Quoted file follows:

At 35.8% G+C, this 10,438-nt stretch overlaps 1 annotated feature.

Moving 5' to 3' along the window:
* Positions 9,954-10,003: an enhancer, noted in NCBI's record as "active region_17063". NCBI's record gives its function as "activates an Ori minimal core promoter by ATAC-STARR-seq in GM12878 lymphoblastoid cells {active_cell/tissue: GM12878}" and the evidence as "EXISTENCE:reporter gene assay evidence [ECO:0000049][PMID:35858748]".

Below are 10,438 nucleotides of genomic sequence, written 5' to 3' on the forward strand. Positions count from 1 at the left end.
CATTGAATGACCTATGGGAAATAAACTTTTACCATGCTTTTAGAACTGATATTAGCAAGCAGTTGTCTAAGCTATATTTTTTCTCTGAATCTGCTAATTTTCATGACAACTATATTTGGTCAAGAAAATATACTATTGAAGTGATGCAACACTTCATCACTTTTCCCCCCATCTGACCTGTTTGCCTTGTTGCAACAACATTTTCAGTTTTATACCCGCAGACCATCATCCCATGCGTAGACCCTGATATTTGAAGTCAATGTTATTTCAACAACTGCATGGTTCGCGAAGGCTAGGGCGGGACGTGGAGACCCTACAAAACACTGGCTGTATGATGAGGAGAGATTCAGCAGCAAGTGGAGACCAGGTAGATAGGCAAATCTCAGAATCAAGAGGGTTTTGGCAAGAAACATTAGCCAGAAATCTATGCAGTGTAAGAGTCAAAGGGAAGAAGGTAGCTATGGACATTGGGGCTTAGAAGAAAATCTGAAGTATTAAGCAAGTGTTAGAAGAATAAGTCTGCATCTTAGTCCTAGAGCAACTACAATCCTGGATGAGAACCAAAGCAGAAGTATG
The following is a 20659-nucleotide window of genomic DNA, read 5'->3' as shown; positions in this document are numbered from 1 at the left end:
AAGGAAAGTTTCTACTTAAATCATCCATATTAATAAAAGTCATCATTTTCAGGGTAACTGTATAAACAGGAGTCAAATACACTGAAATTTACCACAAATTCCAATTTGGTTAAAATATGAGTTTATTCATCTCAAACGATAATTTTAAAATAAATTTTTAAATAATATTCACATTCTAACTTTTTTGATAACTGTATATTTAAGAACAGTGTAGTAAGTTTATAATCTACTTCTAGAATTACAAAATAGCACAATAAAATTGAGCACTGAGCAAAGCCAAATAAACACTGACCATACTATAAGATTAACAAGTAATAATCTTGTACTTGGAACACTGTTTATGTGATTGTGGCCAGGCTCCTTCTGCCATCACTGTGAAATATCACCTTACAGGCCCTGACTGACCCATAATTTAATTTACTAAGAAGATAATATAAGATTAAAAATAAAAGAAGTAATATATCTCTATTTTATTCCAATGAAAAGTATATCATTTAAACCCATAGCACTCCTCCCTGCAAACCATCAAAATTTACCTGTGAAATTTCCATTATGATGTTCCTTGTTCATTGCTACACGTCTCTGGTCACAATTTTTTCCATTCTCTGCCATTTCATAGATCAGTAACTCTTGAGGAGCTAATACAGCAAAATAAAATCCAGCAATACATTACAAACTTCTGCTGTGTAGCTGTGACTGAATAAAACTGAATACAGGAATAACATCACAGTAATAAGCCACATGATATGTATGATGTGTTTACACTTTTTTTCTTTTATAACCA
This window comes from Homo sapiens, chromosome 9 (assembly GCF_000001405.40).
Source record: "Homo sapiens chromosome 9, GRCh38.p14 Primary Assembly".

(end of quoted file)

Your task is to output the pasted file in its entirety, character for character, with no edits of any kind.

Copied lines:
At 35.8% G+C, this 10,438-nt stretch overlaps 1 annotated feature.

Moving 5' to 3' along the window:
* Positions 9,954-10,003: an enhancer, noted in NCBI's record as "active region_17063". NCBI's record gives its function as "activates an Ori minimal core promoter by ATAC-STARR-seq in GM12878 lymphoblastoid cells {active_cell/tissue: GM12878}" and the evidence as "EXISTENCE:reporter gene assay evidence [ECO:0000049][PMID:35858748]".

Below are 10,438 nucleotides of genomic sequence, written 5' to 3' on the forward strand. Positions count from 1 at the left end.
CATTGAATGACCTATGGGAAATAAACTTTTACCATGCTTTTAGAACTGATATTAGCAAGCAGTTGTCTAAGCTATATTTTTTCTCTGAATCTGCTAATTTTCATGACAACTATATTTGGTCAAGAAAATATACTATTGAAGTGATGCAACACTTCATCACTTTTCCCCCCATCTGACCTGTTTGCCTTGTTGCAACAACATTTTCAGTTTTATACCCGCAGACCATCATCCCATGCGTAGACCCTGATATTTGAAGTCAATGTTATTTCAACAACTGCATGGTTCGCGAAGGCTAGGGCGGGACGTGGAGACCCTACAAAACACTGGCTGTATGATGAGGAGAGATTCAGCAGCAAGTGGAGACCAGGTAGATAGGCAAATCTCAGAATCAAGAGGGTTTTGGCAAGAAACATTAGCCAGAAATCTATGCAGTGTAAGAGTCAAAGGGAAGAAGGTAGCTATGGACATTGGGGCTTAGAAGAAAATCTGAAGTATTAAGCAAGTGTTAGAAGAATAAGTCTGCATCTTAGTCCTAGAGCAACTACAATCCTGGATGAGAACCAAAGCAGAAGTATG
The following is a 20659-nucleotide window of genomic DNA, read 5'->3' as shown; positions in this document are numbered from 1 at the left end:
AAGGAAAGTTTCTACTTAAATCATCCATATTAATAAAAGTCATCATTTTCAGGGTAACTGTATAAACAGGAGTCAAATACACTGAAATTTACCACAAATTCCAATTTGGTTAAAATATGAGTTTATTCATCTCAAACGATAATTTTAAAATAAATTTTTAAATAATATTCACATTCTAACTTTTTTGATAACTGTATATTTAAGAACAGTGTAGTAAGTTTATAATCTACTTCTAGAATTACAAAATAGCACAATAAAATTGAGCACTGAGCAAAGCCAAATAAACACTGACCATACTATAAGATTAACAAGTAATAATCTTGTACTTGGAACACTGTTTATGTGATTGTGGCCAGGCTCCTTCTGCCATCACTGTGAAATATCACCTTACAGGCCCTGACTGACCCATAATTTAATTTACTAAGAAGATAATATAAGATTAAAAATAAAAGAAGTAATATATCTCTATTTTATTCCAATGAAAAGTATATCATTTAAACCCATAGCACTCCTCCCTGCAAACCATCAAAATTTACCTGTGAAATTTCCATTATGATGTTCCTTGTTCATTGCTACACGTCTCTGGTCACAATTTTTTCCATTCTCTGCCATTTCATAGATCAGTAACTCTTGAGGAGCTAATACAGCAAAATAAAATCCAGCAATACATTACAAACTTCTGCTGTGTAGCTGTGACTGAATAAAACTGAATACAGGAATAACATCACAGTAATAAGCCACATGATATGTATGATGTGTTTACACTTTTTTTCTTTTATAACCA
This window comes from Homo sapiens, chromosome 9 (assembly GCF_000001405.40).
Source record: "Homo sapiens chromosome 9, GRCh38.p14 Primary Assembly".